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Issue 74 - Power struggles

Scotland Magazine Issue 74
April 2014


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Power struggles

A look at the Battle of Largs

In 1098 King Edgar of Scotland signed a treaty with King Magnus III of Norway that settled the boundaries of the two kingdoms.
Orkney, Shetland, Kintyre, the Isle of Man, parts of Argyllshire and the islands of the Hebrides would be Norwegian, the mainland Scots. Both were still fledgling nations and Edgar was acknowledging reality. The Vikings had been settling on the maritime edges of the British Isles for 200 years, creating kingdoms in Dublin and the Isle of Man, and communications by sea between the islands and the royal court at Bergen were considerably easier than with the Scots king at Perth.

Although supremacy may have been vested in the throne, control was loose. In practice, power lay with the local leaders, be they kings of Galloway or jarls of Orkney and these men led virtually independent lives. However Magnus of Norway took direct control in 1098 to stamp out disorder and on the Uists he is said to have 'dyed his sword red in blood'.

In 1158 Somerled overthrew Godred Olafsson, King of the Isles, and seized power. In 1164 the King of Man and the Lords of Kintyre, Lorn and Argyll invaded Scotland, perhaps with an eye on the throne, but he was defeated and killed at the Battle of Renfrew and his kingdom fragmented, later morphing into the Lordship of the Isles.

In 1237 Alexander II signed the Treaty of York with Henry III that defined the border between England and Scotland. But the Hebrides and Man, which Alexander thought should naturally form part of his realm, remained Norwegian and in 1245 he opened negotiations with Haakon IV of Norway to buy his island possessions and transfer overlordship to the Scottish crown. These overtures were rejected and Alexander died in 1249 on his way with his fleet to force Ewen of Argyll to transfer his allegiance from Norway to Scotland.

However Scots magnates were nibbling away at the isles. The Stewarts, hereditary stewards of Scotland, had taken Arran and Bute where they built Rothesay Castle. In 1263, on obtaining his majority, Alexander III reopened negotiations to buy Norwegian possessions in the west. Again they were rejected.

Haakon IV was 59 and a charismatic leader who had brought his country into the heart of the high medieval culture of Europe. When news reached him that the Steward's forces had invaded Skye, he set off with his fleet to stamp his authority on his island possessions. His forces arrived in the Shetlands in mid July and, by September, he and his island vassals had overrun the islands of Bute and Arran and his ships were anchored in the firth of the river Clyde.

He was there to browbeat the Scots and demand a treaty and oaths to confirm him as overlord of the Hebrides. Alexander from his castle at Ayr negotiated with Haakon on Arran. Dominican friars acted as go-betweens but it became clear to the Norwegian monarch that the Scots were delaying matters until the gales of autumn should interfere with his operations. To concentrate the minds of his opponents and show the reach of his power, he dispatched a flotilla of ships to the top of Loch Long from where the crews dragged their boats the couple of miles across the isthmus to Loch Lomond and they proceeded to ravage the settlements on its islands and shore. On captured horses, they raided east into Menteith.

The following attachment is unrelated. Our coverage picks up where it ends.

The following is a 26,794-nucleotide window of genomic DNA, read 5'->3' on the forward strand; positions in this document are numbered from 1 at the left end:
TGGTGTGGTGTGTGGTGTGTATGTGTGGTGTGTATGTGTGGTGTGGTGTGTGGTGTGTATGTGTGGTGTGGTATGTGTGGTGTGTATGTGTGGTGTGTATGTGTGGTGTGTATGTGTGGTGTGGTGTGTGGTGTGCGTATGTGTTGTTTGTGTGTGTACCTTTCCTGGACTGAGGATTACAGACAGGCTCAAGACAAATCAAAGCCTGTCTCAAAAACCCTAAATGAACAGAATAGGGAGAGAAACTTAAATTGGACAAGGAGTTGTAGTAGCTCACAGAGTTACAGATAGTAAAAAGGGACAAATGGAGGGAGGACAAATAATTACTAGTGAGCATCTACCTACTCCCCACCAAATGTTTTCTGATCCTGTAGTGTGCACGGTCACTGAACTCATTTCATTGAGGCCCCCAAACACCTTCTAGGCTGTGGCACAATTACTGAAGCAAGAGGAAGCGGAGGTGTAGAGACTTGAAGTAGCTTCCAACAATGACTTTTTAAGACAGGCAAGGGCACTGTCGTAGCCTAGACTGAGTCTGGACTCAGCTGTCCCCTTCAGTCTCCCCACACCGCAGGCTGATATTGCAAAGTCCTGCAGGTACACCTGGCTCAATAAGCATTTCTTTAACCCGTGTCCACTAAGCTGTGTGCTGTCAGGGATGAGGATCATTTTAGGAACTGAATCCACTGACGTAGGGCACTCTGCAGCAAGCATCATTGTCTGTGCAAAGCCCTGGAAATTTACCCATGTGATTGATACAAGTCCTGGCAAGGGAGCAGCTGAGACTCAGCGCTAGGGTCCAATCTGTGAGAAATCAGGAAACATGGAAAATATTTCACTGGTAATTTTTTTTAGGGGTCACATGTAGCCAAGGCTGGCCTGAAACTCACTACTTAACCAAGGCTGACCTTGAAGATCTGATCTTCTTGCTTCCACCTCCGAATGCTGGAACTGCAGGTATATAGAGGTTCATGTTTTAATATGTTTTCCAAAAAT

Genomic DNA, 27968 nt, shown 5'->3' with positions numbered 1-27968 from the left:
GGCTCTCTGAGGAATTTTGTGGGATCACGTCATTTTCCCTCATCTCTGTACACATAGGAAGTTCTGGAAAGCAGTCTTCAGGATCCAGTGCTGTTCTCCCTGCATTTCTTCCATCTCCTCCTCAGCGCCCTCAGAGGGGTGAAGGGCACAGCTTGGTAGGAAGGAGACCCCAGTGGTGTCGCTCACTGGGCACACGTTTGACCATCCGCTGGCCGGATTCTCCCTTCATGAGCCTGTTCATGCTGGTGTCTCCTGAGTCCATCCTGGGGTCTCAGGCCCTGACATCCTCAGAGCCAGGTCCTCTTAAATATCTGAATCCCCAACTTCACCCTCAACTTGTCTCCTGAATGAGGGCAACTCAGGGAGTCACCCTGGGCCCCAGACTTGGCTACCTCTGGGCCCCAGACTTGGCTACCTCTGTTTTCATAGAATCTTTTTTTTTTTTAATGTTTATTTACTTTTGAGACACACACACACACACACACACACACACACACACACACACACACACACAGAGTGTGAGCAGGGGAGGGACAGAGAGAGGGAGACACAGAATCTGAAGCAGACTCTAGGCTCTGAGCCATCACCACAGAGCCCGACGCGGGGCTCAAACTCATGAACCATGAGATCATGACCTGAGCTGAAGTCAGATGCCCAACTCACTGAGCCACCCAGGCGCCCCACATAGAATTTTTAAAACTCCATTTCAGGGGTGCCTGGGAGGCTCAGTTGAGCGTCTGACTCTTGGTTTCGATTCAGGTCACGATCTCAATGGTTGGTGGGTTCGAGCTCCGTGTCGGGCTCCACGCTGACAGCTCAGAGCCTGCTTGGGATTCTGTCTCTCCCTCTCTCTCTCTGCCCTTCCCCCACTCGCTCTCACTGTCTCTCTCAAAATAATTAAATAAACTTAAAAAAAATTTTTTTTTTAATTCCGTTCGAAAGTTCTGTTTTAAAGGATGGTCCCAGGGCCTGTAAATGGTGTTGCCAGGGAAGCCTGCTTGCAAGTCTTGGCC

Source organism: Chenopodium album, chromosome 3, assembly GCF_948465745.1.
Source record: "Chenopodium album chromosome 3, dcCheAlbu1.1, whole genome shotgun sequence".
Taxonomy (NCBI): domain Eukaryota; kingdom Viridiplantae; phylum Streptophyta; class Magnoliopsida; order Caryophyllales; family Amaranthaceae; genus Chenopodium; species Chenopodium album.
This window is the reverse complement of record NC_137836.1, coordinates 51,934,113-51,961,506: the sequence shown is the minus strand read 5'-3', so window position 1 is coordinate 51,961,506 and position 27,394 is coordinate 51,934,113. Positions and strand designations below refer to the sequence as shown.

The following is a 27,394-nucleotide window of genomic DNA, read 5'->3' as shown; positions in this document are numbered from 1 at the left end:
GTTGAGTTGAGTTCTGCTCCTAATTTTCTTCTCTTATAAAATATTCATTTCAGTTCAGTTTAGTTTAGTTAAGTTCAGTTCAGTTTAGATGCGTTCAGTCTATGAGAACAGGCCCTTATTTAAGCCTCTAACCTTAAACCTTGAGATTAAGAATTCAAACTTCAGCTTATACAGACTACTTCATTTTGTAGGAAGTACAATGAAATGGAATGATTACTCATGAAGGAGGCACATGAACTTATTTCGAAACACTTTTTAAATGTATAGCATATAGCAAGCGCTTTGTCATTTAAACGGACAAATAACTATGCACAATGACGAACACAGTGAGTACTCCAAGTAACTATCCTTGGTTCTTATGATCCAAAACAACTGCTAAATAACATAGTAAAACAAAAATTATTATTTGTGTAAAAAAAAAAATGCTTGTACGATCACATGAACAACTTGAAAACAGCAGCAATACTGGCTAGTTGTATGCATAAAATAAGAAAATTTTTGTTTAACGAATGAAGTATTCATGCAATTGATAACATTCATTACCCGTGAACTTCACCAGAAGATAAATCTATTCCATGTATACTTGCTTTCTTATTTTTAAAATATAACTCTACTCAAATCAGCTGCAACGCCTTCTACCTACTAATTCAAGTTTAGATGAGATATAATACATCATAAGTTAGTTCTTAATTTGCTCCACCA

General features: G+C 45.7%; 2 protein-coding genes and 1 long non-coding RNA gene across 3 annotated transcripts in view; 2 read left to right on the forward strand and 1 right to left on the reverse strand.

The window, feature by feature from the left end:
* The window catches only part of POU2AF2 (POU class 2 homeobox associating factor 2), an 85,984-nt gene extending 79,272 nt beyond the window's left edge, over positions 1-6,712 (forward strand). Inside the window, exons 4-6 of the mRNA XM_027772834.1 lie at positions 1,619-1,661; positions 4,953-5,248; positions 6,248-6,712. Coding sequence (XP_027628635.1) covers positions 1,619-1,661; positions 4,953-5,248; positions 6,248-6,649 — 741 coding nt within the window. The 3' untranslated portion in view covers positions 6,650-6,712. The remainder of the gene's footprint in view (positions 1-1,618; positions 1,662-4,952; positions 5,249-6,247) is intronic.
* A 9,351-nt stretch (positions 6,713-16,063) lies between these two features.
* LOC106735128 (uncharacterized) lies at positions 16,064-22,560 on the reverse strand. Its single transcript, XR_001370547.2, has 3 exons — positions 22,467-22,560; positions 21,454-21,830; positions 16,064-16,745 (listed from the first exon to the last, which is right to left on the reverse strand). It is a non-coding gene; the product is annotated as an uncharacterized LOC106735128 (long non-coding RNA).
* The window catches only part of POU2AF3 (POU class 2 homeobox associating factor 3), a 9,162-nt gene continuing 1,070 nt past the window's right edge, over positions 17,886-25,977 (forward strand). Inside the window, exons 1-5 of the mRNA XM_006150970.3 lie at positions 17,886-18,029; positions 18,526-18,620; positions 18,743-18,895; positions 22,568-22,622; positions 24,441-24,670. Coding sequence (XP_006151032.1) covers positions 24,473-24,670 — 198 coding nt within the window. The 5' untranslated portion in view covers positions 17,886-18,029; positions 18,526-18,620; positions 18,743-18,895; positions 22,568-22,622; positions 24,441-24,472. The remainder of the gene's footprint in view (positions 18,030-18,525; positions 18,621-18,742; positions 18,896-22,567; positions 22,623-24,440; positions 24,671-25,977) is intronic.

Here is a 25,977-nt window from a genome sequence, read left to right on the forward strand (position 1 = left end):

At the beginning of October the weather broke. Witchcraft, said the Norwegians. Divine interventions said the Scots. A storm struck the raiders on their return down Loch Long, their birlinns laden with booty. 'Some tens' of ships were driven ashore. The same storm struck Haakon's fleet; some ships lost their masts; others dragged their anchors and were wrecked on rocks; five ended up on the beach at Largs. There their crews were harrassed by the local people. Haakon came on shore with several hundred of his best men to give protection whilst the ships were salvaged and there Alexander the High Steward, in command of the Scots army, found them.

In driving rain, the Norwegians formed up on rising ground above the beach where the Scots continually assailed them with crossbows, slings and cavalry rushes. The Scanadanavians were eventually driven back and put up a stout defence behind their shield wall with their backs to the sea from where they could be reinforced and resupplied. The skirmishing went on throughout the following day and Haakon came ashore to organise operations but the Scots attacks were relentless and the king was persuaded to reembark.

All he could do was arrange an orderly retreat to his surviving fleet. The following day, under truce, the Norwegians came ashore to gather their dead and then they left.

The great fleet began the long stormy voyage home. Haakon intended to return the following year but he never made it. He died at the Bishop's palace in Kirkwall, Orkney with his ambitions to consolidate his rule over the western seaboard of Scotland in ruins. The engagement was designated the Battle of Largs but it was no more than a series of skirmishes. However its consequences were profound.

Within months Alexander had moved against the Island leaders who had supported the invasion, forcing them to submit to his authority and in 1266 the Treaty of Perth made peace between and the Kingdoms of Scotland and Norway. In exchange for 4,000 marks in silver and an annuity of 100 marks, King Magnus VI ceded Man and the Hebrides to Scotland. Orkney and Shetland remained Norwegian and so they would stay until 1472 when they were annexed to the Scots crown.

Alexander III fell from his horse to his death in 1286, leaving his realm without an heir and open to the rapacious ambitions of Edward I, but he had created a nation that was secure in its boundaries and would so remain.